BUILDING HOUSES WITH ROBOTS

The ETH Zurich Chair in Industrial and Innovative Construction is the home of Konrad Graser, a PhD candidate. The organizational models for the application of digital manufacturing in the AEC sectors, the diffusion of systemic innovation in the AEC domain and the influence of new technologies in the organization of construction projects are some of his research interests. From 2015 to 2018, Konrad was the DFAB HOUSE project manager for NCCR Digital Fabrication, a building-scale demonstration of digital fabrication in construction.

Mr. Graser explains: “If you look at how buildings are created today, all of these procedures have a long history, but they are all designed to be performed by people.” “As a result, they are using all the skills that individuals have, as well as all the skills that people have. You can’t just transfer them to a machine or digital instrument.

So what we are trying to do is take a step back and consider what the machine and the robot are capable of, as well as generate a change in the way we build.

The DFAB House demonstrated how robots can be used in construction both indoors and outdoors. The wooden parts that make up the upper levels of the house were built by robots, as was the steel frame of the curved concrete wall. Graser refers to this as “3D printing with steel.”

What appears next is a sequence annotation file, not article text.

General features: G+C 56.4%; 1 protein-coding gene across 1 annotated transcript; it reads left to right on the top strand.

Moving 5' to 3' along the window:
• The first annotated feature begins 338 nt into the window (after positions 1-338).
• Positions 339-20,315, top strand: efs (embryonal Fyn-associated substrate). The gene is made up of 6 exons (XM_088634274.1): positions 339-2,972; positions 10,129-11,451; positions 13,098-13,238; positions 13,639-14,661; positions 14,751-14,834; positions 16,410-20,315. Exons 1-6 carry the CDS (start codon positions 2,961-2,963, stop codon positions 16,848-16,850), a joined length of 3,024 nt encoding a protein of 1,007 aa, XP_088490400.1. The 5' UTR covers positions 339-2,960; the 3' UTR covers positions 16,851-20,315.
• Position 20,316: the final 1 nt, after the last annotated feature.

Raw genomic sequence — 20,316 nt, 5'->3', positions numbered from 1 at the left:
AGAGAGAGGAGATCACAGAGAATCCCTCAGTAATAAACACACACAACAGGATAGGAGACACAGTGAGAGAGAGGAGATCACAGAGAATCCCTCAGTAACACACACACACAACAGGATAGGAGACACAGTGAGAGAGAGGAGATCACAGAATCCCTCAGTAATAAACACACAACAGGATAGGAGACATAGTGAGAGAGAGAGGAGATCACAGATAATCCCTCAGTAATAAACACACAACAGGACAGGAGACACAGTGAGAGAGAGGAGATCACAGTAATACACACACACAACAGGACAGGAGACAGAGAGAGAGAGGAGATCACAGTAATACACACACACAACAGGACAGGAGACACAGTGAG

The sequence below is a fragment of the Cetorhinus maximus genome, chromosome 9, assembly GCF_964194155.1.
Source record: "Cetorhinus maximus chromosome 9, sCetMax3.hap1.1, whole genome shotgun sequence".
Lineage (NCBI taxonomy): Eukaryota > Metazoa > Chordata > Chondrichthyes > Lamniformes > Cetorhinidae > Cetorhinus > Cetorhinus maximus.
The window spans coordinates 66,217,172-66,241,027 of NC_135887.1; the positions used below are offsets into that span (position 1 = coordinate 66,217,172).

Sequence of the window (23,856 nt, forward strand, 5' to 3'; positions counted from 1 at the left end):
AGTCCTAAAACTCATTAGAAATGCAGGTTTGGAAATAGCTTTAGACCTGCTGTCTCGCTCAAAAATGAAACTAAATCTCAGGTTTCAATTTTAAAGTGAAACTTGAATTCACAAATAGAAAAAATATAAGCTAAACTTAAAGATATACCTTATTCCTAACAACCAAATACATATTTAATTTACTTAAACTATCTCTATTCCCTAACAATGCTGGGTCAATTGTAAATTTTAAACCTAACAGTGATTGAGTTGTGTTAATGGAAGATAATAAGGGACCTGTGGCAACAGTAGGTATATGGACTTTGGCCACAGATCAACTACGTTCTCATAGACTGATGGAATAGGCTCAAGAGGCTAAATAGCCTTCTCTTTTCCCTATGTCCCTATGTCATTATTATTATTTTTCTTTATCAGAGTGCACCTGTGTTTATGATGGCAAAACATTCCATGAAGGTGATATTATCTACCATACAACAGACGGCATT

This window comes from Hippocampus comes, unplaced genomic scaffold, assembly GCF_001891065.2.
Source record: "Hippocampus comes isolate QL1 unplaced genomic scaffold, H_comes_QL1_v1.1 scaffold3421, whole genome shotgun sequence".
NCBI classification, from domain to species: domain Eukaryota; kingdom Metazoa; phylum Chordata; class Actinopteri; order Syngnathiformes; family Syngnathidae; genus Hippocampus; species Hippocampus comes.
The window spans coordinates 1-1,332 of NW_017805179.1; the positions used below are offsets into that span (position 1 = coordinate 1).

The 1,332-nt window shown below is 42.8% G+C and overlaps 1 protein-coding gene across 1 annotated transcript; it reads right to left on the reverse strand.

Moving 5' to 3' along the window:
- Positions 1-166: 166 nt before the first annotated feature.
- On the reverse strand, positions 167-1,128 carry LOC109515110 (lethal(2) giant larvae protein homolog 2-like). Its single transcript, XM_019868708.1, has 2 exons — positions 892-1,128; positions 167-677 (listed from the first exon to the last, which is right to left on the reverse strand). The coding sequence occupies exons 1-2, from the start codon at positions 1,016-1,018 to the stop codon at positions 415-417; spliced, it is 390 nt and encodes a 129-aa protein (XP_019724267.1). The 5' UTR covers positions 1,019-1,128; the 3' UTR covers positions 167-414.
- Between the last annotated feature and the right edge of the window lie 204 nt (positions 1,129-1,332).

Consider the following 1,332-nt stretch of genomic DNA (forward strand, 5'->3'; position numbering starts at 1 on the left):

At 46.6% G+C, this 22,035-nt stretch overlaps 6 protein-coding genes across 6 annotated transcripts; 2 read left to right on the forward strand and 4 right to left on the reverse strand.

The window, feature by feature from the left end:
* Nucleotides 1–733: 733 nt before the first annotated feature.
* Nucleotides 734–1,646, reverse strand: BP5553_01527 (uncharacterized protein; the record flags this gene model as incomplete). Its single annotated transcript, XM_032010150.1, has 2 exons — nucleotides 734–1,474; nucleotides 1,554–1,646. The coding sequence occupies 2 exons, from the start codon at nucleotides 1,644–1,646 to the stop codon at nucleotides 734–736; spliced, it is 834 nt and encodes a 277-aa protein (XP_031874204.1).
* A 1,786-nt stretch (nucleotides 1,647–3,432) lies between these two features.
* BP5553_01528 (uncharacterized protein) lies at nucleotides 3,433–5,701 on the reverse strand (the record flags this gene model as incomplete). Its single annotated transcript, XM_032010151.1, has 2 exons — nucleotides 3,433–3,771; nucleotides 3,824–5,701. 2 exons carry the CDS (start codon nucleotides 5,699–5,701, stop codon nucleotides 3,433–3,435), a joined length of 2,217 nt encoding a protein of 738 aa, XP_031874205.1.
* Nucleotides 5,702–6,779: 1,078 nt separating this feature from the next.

Architects and builders are experimenting with the possibilities offered by new technologies related to 3D printing around the world.

Construction robots are being developed for a variety of jobs that are often heavy, repetitive, and boring, making them ideal candidates for automation. There are robots that can hang drywall, lay bricks, and move big things, but they are still a long way from completely replacing people.

For example, SAM, the “semi-automated mason” developed by an American company called Construction Robotics, has been used on various construction sites in the United States.

However, construction websites are not the ideal settings for a fancy kit. They are dirty, messy and full of unpredictable things: humans, vehicles and also the weather. Therefore, in the short term at least, robots could create their greatest contribution away from the development site itself.

The highest floors of the DFAB House were built by two robots that never went outside. Mounted on the roofs of an oversized factory space, they worked together to cut, drill and position the wooden members of the structure, which were delivered by truck.

This way of building, which is currently called “off-site” or “modular” construction, is becoming much more widespread. In its day, it was called “pre-fab construction” and was associated with cheap, low-quality buildings, such as those built in the UK to serve the homeless in WWII.

However, prefabs are making a comeback around the world. In Singapore, the government expects to have a third of recent homes designed by the government’s Housing and Development Board created with pre-fab units, in an attempt to expand construction productivity by 25%.

Rooms are created exactly from concrete in factories, painted, cladding and flooring installed, windows and sinks installed, before being assembled in buildings.

However, fabrication is not simply a way to create boring gray residences a little cheaper. Troubled companies are mistreating her as a thank you for delivering new buildings with the best style and environmental standards at cheap prices.

In Reno, Nevada, the Ukrainian-born Maxim Gerbut company, PassivDom, is changing the idea of ​​manufacturing for the 21st century.

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